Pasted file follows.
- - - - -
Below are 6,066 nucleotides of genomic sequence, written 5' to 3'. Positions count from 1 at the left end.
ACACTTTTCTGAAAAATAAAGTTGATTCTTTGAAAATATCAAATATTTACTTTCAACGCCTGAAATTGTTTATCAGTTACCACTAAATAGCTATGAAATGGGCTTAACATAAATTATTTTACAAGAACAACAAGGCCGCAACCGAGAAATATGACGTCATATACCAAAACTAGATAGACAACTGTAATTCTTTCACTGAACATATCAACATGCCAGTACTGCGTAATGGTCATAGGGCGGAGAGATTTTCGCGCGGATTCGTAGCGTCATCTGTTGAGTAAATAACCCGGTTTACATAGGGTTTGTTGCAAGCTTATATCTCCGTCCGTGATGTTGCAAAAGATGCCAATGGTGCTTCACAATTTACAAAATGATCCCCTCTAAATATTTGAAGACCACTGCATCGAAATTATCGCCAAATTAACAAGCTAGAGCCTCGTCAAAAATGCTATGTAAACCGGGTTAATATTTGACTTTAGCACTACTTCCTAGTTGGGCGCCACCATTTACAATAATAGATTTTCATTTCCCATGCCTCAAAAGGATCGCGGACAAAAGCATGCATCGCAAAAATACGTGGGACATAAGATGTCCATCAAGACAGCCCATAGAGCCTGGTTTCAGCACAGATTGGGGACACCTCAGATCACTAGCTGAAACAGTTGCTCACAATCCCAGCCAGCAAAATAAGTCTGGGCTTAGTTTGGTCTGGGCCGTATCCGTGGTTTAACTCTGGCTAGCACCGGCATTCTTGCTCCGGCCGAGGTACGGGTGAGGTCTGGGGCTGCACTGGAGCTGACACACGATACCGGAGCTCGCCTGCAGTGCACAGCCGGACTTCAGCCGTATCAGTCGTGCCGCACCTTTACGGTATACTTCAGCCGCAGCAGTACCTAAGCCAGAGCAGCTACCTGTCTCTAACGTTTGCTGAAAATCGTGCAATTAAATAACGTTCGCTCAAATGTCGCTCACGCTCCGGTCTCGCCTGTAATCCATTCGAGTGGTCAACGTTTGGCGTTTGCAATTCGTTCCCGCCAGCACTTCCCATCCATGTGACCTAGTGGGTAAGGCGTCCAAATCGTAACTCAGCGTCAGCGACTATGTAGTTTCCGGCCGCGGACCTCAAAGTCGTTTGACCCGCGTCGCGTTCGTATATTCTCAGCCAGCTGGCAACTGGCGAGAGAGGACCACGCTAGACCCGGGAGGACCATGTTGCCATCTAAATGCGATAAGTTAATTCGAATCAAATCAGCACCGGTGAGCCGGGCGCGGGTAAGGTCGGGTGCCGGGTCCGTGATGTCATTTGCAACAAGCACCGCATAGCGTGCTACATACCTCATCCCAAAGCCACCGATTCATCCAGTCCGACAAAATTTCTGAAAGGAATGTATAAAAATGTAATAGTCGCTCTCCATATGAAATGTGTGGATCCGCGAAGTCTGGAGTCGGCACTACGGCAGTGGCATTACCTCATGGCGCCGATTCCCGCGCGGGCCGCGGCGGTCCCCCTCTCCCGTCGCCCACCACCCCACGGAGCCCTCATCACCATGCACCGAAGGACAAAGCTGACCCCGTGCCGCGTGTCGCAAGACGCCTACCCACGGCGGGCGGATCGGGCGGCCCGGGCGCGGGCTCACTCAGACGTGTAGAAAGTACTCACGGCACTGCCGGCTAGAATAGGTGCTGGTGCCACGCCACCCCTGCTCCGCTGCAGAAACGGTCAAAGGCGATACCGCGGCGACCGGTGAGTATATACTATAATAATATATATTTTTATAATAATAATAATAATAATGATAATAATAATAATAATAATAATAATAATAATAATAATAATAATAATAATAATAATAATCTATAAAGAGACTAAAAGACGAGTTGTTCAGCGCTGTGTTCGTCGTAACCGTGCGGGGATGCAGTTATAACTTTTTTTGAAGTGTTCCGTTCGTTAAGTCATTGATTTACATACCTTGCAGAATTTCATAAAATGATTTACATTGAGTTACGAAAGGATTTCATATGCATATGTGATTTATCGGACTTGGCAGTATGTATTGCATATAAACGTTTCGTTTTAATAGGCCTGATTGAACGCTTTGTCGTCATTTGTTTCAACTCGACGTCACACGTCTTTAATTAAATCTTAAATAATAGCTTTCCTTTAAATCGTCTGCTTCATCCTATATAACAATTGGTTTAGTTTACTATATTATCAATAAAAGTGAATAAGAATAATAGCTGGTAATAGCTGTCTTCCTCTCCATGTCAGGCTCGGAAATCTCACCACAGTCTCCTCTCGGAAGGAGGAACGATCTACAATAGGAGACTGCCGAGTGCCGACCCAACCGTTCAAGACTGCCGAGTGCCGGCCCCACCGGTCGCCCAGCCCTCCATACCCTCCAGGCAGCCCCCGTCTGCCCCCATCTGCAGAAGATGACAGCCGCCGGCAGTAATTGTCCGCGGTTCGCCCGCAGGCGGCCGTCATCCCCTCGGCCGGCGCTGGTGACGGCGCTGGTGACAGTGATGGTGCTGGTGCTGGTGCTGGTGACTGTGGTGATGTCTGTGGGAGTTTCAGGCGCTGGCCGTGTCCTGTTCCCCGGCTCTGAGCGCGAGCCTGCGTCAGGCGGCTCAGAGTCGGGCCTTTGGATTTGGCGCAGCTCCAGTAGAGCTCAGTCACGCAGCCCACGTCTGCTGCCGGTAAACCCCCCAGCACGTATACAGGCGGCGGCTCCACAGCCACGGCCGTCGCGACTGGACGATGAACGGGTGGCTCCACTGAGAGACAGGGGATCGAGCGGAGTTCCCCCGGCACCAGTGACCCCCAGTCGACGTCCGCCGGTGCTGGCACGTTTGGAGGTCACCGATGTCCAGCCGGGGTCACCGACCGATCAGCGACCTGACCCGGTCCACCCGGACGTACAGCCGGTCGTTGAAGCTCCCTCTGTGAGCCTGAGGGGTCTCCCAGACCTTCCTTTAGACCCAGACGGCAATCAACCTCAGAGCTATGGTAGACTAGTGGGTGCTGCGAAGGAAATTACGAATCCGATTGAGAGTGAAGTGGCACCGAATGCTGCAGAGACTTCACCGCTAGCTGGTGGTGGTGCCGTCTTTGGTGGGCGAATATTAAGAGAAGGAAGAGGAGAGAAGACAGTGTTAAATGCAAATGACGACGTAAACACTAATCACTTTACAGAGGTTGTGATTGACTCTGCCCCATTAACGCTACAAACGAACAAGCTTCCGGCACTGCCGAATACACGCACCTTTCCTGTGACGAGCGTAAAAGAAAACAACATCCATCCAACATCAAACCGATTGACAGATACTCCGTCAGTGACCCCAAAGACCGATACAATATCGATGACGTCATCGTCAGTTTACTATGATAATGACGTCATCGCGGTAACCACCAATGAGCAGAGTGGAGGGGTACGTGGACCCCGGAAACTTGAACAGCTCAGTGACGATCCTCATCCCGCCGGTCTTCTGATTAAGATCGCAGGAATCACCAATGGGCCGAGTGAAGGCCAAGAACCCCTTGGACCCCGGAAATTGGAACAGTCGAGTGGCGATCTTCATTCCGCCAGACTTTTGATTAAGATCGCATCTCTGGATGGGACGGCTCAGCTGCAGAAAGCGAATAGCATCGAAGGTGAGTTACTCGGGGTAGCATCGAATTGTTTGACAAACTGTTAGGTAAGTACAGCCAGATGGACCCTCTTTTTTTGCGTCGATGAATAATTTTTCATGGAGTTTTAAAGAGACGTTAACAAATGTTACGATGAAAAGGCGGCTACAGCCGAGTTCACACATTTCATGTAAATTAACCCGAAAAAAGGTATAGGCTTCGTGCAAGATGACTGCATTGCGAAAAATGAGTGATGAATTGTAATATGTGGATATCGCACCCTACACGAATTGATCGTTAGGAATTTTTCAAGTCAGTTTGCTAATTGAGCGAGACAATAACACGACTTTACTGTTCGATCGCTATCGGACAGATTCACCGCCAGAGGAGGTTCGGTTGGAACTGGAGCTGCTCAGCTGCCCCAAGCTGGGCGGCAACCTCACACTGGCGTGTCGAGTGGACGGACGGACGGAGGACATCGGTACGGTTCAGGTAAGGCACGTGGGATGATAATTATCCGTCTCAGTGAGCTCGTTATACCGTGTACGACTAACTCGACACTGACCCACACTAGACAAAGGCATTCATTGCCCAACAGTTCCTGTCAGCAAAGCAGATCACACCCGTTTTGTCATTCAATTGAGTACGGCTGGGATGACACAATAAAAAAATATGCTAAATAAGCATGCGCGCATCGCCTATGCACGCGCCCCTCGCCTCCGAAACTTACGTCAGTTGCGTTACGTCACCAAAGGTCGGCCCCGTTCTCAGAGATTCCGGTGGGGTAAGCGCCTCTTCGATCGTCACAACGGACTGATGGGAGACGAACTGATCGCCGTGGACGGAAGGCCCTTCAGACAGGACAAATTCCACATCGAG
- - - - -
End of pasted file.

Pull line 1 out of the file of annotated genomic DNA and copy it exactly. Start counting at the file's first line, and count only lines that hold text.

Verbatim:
Below are 6,066 nucleotides of genomic sequence, written 5' to 3'. Positions count from 1 at the left end.